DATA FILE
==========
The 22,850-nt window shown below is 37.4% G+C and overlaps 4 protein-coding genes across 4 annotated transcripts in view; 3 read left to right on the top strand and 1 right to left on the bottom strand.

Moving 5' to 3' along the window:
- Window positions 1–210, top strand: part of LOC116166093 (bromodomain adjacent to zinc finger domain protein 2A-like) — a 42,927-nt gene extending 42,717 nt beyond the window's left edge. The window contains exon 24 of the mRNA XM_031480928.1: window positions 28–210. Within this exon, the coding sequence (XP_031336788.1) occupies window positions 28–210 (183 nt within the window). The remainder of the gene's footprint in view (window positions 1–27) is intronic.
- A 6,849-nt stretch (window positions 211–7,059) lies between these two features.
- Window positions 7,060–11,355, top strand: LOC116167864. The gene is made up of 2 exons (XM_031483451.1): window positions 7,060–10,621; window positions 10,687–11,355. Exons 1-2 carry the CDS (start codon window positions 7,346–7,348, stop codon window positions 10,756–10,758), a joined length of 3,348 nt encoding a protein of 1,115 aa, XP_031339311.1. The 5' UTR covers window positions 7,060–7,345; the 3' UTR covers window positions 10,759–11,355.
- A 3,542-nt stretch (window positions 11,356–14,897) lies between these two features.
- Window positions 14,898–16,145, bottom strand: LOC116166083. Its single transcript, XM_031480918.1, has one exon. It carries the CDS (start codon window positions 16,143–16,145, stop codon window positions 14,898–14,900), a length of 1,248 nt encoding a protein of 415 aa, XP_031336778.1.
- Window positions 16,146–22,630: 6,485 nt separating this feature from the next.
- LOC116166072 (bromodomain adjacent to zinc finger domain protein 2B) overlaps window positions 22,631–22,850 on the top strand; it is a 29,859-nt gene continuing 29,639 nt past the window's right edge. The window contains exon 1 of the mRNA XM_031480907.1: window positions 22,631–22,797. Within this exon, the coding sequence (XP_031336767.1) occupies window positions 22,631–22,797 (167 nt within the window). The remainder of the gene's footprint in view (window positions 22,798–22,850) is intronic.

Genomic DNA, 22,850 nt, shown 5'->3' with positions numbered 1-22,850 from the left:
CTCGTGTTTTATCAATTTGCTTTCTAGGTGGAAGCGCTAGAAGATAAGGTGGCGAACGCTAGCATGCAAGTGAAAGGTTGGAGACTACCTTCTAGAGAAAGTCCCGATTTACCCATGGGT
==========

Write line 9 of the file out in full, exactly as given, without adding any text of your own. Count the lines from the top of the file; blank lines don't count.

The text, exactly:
- LOC116166072 (bromodomain adjacent to zinc finger domain protein 2B) overlaps window positions 22,631–22,850 on the top strand; it is a 29,859-nt gene continuing 29,639 nt past the window's right edge. The window contains exon 1 of the mRNA XM_031480907.1: window positions 22,631–22,797. Within this exon, the coding sequence (XP_031336767.1) occupies window positions 22,631–22,797 (167 nt within the window). The remainder of the gene's footprint in view (window positions 22,798–22,850) is intronic.